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I'm writing something utilizing the libonion library, which is multithreaded, and was just wondering how you would go about detecting whether any file pointers declared are currently being read by any other threads or not.

(Basically I want to create manually-handled temp files where they're removed if no one's reading from them anymore.)

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you could just remove the tempfile after opening, after the last process has closed them they will automatically be removed from the filesystem. – hochl Apr 29 '12 at 17:53
Do what hochl said. There is no reason to wait to remove temp files. A good implementation of the stdio tmpfile function should remove the file before it even returns... – R.. Apr 29 '12 at 18:26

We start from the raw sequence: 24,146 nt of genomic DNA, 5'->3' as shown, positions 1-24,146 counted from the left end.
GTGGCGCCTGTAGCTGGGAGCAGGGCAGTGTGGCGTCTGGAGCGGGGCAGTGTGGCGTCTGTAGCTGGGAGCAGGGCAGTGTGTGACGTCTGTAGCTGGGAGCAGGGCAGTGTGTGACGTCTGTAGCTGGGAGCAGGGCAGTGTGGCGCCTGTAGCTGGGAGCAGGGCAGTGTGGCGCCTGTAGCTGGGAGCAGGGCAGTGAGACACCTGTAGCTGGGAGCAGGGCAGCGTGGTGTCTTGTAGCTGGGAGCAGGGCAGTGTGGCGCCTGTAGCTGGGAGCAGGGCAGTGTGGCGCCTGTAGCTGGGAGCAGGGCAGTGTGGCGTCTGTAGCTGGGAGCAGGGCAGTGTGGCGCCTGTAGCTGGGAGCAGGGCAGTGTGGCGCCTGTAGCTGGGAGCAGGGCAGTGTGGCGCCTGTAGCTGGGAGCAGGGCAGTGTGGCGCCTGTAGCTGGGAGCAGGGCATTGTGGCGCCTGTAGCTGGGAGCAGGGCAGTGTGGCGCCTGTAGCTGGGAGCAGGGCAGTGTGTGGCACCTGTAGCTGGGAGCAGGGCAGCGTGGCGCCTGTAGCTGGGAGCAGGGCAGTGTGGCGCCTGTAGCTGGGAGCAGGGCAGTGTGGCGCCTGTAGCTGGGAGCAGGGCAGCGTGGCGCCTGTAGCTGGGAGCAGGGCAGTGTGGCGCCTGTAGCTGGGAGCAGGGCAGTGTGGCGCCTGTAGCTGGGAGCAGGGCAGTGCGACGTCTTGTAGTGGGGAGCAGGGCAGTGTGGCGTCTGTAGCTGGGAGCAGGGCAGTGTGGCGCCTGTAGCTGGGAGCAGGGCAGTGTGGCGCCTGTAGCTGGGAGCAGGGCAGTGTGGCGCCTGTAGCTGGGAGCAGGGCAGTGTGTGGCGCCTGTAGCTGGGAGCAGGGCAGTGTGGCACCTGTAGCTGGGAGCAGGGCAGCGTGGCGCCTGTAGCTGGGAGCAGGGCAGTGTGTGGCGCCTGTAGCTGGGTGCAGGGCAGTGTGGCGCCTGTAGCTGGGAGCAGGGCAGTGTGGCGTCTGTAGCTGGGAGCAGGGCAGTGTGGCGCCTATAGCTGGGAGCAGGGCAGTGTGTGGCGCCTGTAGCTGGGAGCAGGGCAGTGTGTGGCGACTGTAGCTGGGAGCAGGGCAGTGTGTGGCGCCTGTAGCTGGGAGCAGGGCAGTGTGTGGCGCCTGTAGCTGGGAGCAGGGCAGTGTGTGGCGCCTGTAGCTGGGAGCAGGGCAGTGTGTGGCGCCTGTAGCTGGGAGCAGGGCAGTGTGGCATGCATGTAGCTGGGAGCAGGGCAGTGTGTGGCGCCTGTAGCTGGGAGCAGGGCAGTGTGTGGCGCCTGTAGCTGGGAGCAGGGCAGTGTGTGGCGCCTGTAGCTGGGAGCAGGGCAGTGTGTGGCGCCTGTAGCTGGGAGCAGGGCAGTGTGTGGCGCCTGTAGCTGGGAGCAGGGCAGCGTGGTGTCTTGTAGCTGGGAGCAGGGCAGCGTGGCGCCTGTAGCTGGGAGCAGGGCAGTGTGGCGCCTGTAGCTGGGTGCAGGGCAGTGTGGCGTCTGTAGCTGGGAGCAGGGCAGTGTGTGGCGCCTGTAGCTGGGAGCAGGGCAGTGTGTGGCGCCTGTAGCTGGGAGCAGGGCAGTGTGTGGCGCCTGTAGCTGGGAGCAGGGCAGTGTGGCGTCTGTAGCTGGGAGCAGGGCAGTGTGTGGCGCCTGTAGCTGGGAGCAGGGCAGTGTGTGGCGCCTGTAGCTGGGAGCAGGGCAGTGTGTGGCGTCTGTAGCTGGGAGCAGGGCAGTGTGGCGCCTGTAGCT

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File pointers are just a pointer to a file resource and whether some other thread is reading it cannot be determined by just looking at the pointer. You may want to declare a mutex and a global lock-count alongside the file-pointer. When ever any thread is intending to read it, it can obtain a shared lock on the mutex increase the lock-count and release it after decrementing the lock-count when the thread has no intention to further read the file.

You can query this lock-count to see if the value is zero, in which case you can safely release it.

Also note, as this lock-count is global and you can end up in a race condition, reading and updating the lock-count variable should be done exclusively.

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POSIX provides a rwlock primitive for this purpose. No sense reinventing the wheel... Also, if OP is really using FILE * and not low-level file descriptor access, it's almost surely impossible to do anything meaningful where multiple threads are reading the same FILE at once, so the (single) reading thread could just call flockfile for the duration of its usage, then funlockfile when it's done. The thread that wants to reap temp files could then use ftrylockfile to test of the file is still in use. But still, I think it's better to do like in the comments and avoid the whole issue. – R.. Apr 29 '12 at 18:30

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